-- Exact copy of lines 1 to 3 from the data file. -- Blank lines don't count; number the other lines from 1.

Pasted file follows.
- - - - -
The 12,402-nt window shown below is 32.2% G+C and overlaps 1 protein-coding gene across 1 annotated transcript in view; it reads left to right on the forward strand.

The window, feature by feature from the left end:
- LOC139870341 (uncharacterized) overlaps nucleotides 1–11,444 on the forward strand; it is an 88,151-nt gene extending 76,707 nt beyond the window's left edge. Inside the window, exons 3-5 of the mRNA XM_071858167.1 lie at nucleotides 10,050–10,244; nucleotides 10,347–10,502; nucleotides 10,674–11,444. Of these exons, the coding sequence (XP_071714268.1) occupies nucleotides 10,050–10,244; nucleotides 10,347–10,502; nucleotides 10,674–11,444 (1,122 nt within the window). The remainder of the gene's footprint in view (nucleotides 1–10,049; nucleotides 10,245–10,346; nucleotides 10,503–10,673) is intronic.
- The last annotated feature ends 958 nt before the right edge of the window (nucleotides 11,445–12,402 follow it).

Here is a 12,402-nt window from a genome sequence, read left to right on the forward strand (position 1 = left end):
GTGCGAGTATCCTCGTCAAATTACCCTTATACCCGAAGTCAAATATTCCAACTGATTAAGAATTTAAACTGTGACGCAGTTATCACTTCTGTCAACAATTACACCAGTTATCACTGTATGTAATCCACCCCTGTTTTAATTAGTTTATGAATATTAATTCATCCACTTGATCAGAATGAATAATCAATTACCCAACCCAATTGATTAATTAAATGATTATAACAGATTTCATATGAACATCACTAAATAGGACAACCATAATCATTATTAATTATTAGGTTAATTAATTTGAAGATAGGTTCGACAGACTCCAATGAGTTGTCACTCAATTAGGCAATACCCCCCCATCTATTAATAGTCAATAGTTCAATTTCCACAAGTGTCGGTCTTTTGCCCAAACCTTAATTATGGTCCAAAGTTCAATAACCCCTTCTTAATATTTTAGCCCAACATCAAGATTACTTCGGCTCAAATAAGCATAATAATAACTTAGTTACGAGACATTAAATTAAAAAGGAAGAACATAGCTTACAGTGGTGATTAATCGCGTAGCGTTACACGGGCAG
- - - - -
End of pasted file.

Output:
The 12,402-nt window shown below is 32.2% G+C and overlaps 1 protein-coding gene across 1 annotated transcript in view; it reads left to right on the forward strand.

The window, feature by feature from the left end:
- LOC139870341 (uncharacterized) overlaps nucleotides 1–11,444 on the forward strand; it is an 88,151-nt gene extending 76,707 nt beyond the window's left edge. Inside the window, exons 3-5 of the mRNA XM_071858167.1 lie at nucleotides 10,050–10,244; nucleotides 10,347–10,502; nucleotides 10,674–11,444. Of these exons, the coding sequence (XP_071714268.1) occupies nucleotides 10,050–10,244; nucleotides 10,347–10,502; nucleotides 10,674–11,444 (1,122 nt within the window). The remainder of the gene's footprint in view (nucleotides 1–10,049; nucleotides 10,245–10,346; nucleotides 10,503–10,673) is intronic.